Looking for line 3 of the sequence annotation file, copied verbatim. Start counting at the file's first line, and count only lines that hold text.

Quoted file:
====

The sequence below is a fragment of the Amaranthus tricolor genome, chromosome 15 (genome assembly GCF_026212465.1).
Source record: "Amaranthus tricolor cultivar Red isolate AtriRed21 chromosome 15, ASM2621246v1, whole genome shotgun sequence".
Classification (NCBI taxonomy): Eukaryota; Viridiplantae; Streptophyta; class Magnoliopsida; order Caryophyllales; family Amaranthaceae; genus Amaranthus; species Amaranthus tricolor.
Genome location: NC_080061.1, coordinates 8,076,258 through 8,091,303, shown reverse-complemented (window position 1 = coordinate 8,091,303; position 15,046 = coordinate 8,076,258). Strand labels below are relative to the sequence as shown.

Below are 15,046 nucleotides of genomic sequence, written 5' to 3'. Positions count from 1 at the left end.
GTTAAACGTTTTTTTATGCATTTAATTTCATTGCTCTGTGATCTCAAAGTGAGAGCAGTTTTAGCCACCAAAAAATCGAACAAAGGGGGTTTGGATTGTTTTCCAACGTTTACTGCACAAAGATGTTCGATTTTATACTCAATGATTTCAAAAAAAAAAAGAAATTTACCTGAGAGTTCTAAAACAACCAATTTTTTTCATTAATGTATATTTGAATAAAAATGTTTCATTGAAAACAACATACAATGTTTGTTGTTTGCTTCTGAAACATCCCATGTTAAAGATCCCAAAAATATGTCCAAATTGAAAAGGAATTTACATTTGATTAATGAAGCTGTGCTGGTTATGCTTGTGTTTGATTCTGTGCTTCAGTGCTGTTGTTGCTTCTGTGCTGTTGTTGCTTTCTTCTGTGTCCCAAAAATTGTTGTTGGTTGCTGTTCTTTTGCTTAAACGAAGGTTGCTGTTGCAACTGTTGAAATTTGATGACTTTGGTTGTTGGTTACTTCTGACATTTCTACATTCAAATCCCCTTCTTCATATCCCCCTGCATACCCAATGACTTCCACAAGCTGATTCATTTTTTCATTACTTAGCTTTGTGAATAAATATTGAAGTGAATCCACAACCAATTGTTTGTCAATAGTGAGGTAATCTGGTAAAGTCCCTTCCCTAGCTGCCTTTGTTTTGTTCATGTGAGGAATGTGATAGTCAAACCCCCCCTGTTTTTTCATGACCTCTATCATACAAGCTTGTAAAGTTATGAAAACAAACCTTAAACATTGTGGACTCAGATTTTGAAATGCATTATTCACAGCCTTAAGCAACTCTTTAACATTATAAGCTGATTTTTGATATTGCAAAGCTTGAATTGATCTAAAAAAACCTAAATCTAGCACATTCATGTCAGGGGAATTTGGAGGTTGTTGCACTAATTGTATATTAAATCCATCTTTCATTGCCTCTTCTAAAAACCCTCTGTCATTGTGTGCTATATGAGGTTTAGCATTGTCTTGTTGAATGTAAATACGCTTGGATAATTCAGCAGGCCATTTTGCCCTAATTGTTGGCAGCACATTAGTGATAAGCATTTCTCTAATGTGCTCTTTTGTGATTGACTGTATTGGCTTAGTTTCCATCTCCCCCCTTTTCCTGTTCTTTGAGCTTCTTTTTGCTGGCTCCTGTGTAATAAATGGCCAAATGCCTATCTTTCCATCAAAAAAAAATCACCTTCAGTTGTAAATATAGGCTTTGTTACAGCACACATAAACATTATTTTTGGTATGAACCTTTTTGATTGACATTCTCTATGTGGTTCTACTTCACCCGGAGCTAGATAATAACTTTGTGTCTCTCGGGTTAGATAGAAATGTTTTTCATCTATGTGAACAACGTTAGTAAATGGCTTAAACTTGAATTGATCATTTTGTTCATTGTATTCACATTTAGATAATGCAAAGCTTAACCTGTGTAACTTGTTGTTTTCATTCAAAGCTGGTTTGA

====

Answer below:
Classification (NCBI taxonomy): Eukaryota; Viridiplantae; Streptophyta; class Magnoliopsida; order Caryophyllales; family Amaranthaceae; genus Amaranthus; species Amaranthus tricolor.